Sigma shook up the camera world back in April by announcing its new 18-35mm f/1.8 DC HSM lens — the world’s first zoom lens with a fixed maximum aperture of f/1.8. It turns out the revolutionary lens will have a revolutionary price tag as well: the company announced today that the lens will cost just $799.
Lenses and sensors weren’t the only camera components miniaturized and dumbed down when digital photography jumped over into the world of smartphones: flashes did too. In order to fit everything into a tiny package, smartphone makers have largely opted for LED flashes in their phones rather than the bigger and bulkier xenon flashtubes found in proper digital cameras (a notable exception is the Nokia PureView 808). That may soon change.
Scientists in Singapore have developed a new capacitor that may lead to more powerful xenon flash units replacing the LED flashes found in consumer smartphones.
Sony is taking full frame sensors very seriously. A few months ago the company launched the RX1, bringing full frame sensors to fixed-lens compact cameras. Around the same time, a rumor emerged that Sony is working on bringing the same sensor size to its NEX mirrorless cameras. It now looks like a full frame NEX is indeed on the way, to be announced in roughly one year.
Sony shook up the digital camera world today by announcing the RX1, a game-changing camera that was somehow kept under wraps until news about it leaked a few days ago. Regardless of whether or not ordinary consumers will readily adopt it, it’s a bold camera that sets the bar for what the world can expect in a point-and-shoot. Why is it so revolutionary? It’s the first time a full frame sensor has been put inside a compact camera body.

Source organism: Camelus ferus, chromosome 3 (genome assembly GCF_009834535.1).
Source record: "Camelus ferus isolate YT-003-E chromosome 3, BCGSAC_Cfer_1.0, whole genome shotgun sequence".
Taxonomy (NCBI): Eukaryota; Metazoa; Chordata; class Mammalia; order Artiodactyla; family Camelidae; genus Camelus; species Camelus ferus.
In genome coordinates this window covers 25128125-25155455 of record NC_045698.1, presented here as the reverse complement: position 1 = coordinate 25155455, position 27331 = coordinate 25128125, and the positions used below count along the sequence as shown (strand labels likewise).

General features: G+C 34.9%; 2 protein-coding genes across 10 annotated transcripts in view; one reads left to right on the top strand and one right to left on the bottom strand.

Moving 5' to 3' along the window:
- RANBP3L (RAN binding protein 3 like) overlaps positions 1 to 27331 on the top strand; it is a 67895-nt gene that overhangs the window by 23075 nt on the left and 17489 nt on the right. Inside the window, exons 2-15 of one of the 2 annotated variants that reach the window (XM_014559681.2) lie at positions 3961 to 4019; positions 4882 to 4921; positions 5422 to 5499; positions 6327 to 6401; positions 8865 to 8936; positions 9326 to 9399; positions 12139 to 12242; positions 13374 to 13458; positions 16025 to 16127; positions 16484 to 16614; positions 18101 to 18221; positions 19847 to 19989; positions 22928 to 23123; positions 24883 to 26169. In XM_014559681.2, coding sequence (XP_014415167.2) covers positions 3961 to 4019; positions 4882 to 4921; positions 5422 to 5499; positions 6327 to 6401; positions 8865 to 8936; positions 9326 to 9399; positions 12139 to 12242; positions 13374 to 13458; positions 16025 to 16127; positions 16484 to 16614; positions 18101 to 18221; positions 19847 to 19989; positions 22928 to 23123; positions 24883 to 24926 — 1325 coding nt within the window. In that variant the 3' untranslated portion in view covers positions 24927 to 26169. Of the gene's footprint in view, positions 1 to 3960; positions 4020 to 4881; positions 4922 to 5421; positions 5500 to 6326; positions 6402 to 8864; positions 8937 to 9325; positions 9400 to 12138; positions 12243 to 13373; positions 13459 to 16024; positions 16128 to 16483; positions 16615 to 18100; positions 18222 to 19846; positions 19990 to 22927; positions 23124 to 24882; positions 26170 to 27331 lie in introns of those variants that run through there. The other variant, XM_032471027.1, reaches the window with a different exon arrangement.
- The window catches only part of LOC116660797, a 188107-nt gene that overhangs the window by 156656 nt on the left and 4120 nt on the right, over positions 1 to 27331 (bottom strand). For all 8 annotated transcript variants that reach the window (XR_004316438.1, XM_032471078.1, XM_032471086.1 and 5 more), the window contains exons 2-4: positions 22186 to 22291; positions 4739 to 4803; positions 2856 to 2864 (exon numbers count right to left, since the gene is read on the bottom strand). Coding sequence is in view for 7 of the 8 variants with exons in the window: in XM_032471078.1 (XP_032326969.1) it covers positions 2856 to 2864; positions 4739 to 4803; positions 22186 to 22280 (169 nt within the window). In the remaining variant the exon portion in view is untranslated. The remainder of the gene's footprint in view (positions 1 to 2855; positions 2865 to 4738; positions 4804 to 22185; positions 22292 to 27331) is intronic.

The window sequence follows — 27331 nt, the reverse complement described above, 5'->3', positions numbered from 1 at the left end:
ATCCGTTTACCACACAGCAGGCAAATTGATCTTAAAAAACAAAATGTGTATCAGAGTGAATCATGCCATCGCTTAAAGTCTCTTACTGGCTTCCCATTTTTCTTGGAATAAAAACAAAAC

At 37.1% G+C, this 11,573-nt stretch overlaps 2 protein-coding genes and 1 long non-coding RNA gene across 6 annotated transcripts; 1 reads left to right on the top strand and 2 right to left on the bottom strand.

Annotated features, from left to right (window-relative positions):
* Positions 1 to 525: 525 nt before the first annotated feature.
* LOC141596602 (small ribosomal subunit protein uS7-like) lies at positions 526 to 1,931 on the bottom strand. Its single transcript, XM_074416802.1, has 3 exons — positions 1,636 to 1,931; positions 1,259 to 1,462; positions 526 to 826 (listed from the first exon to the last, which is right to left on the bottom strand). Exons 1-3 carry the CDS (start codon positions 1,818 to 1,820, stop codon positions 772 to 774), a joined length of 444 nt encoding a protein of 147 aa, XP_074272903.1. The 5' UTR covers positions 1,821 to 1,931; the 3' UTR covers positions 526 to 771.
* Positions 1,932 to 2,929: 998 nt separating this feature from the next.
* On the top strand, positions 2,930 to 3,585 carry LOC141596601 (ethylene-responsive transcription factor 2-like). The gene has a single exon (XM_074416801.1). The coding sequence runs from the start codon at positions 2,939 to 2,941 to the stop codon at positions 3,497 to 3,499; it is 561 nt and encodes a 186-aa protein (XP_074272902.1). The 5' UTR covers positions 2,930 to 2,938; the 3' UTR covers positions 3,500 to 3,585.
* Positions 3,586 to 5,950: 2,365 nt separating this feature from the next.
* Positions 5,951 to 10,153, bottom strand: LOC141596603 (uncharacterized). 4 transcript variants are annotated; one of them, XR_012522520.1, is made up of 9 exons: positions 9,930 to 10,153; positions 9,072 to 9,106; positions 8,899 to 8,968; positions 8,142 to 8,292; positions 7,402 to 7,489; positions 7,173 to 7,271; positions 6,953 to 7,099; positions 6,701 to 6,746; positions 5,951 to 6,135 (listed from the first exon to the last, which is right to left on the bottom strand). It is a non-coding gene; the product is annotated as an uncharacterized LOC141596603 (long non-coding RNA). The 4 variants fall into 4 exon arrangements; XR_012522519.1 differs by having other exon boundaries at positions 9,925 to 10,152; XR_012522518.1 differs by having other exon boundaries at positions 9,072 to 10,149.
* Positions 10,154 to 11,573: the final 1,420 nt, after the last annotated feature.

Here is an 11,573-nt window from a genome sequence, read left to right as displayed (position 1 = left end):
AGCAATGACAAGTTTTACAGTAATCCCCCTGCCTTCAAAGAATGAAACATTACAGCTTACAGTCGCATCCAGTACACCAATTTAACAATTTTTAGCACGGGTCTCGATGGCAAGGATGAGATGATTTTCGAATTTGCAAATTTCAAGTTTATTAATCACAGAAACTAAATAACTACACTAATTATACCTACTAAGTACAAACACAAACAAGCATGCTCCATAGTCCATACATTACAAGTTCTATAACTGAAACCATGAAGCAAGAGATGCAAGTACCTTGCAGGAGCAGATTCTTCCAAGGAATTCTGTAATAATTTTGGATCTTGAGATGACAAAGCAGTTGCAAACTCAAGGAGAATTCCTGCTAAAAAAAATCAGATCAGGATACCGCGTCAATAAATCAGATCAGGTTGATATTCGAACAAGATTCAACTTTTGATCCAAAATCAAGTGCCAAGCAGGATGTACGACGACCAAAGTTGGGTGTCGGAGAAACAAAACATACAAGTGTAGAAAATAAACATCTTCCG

Mirrorless cameras are designed to offer DSLR-esque sensors inside smaller form-factor bodies, but so far the only company offering full frame mirrorless cameras has been Leica with its M line of rangefinders. That may soon change. sonyalpharumors is reporting with certainty that Sony is working on putting a full frame sensor in a NEX mirrorless camera.
Olympus has something big up its sleeve. In an interview with Impressjapan, manager Mr. Ogawa revealed that the company is working on a new mirrorless camera that features an “epoch-making” viewfinder — presumably one that’s even more advanced than the hybrid viewfinder found on the Fujifilm X100. The upcoming viewfinder sounds like it’ll also be some kind of fusion between electronic and optical. There’s not much that’s know about the technology at the moment, but we should be hearing more about it very soon.
(via 43 Rumors via TechRadar)
Image credit: Viewfinder by Nils Geylen
Lytro has finally announced its revolutionary consumer light field camera. It’s a tiny camera with built-in storage, an 8x f/2 lens, and a design that looks more like a futuristic flashlight than a point-and-shoot camera. The camera captures “living pictures” that can be refocused by the photographer and the viewer, which means focusing is completely eliminated from the process of taking a picture. An 8GB that stores 350 pictures will be priced at $400, while a 16GB with a 750 image capacity will cost $500. The camera will start shipping in early 2012, but you can order one now over on the Lytro website.
InVisage, a California-based start up company, has announced a new image sensor technology that it claims is up to four times more sensitive than traditional sensor technologies.
Their product, QuantumFilm, is a layer of semiconductor material added on top of the traditional silicon that uses quantum dots to gather light.
According to InVisage CEO Jess Lee, quantum dots have a 90% efficiency in gathering light, compared to the 50% of traditional silicon.
What this means is that we can expect cell phone cameras to improve at a much faster pace than what we’ve been seeing, since improving the performance of traditional silicon has proved difficult. Lee predicts that in two years, mobile phones will contain cameras that are superior than current digital cameras in both megapixels and light sensitivity.
If this turns out to be true, we will likely see a dramatic decrease in the number of point-and-shoot cameras sold, as more and more consumers rely solely on their camera phones.
In other news, Wired is reporting that this technology will lead to wedding photography from phone cameras. Really?
Image credit: Photograph by InVisage